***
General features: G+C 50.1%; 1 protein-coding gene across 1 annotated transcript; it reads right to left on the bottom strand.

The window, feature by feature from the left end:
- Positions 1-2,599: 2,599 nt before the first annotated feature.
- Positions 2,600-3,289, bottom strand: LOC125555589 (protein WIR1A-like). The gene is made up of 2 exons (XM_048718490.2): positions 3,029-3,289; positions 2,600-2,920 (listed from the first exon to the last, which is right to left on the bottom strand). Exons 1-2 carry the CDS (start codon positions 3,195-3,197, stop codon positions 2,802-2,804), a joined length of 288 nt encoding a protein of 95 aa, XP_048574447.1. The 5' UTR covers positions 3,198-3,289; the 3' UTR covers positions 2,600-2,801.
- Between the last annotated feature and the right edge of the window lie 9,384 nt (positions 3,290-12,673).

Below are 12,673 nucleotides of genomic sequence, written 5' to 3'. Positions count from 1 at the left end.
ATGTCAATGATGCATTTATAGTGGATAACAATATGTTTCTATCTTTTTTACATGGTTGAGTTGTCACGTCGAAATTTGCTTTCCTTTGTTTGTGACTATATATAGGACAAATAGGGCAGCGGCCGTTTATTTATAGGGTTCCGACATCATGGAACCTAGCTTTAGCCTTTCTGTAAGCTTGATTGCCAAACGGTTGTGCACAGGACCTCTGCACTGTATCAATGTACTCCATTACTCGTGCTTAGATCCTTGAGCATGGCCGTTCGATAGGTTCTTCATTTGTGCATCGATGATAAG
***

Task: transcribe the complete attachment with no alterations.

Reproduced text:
General features: G+C 50.1%; 1 protein-coding gene across 1 annotated transcript; it reads right to left on the bottom strand.

The window, feature by feature from the left end:
- Positions 1-2,599: 2,599 nt before the first annotated feature.
- Positions 2,600-3,289, bottom strand: LOC125555589 (protein WIR1A-like). The gene is made up of 2 exons (XM_048718490.2): positions 3,029-3,289; positions 2,600-2,920 (listed from the first exon to the last, which is right to left on the bottom strand). Exons 1-2 carry the CDS (start codon positions 3,195-3,197, stop codon positions 2,802-2,804), a joined length of 288 nt encoding a protein of 95 aa, XP_048574447.1. The 5' UTR covers positions 3,198-3,289; the 3' UTR covers positions 2,600-2,801.
- Between the last annotated feature and the right edge of the window lie 9,384 nt (positions 3,290-12,673).

Below are 12,673 nucleotides of genomic sequence, written 5' to 3'. Positions count from 1 at the left end.
ATGTCAATGATGCATTTATAGTGGATAACAATATGTTTCTATCTTTTTTACATGGTTGAGTTGTCACGTCGAAATTTGCTTTCCTTTGTTTGTGACTATATATAGGACAAATAGGGCAGCGGCCGTTTATTTATAGGGTTCCGACATCATGGAACCTAGCTTTAGCCTTTCTGTAAGCTTGATTGCCAAACGGTTGTGCACAGGACCTCTGCACTGTATCAATGTACTCCATTACTCGTGCTTAGATCCTTGAGCATGGCCGTTCGATAGGTTCTTCATTTGTGCATCGATGATAAG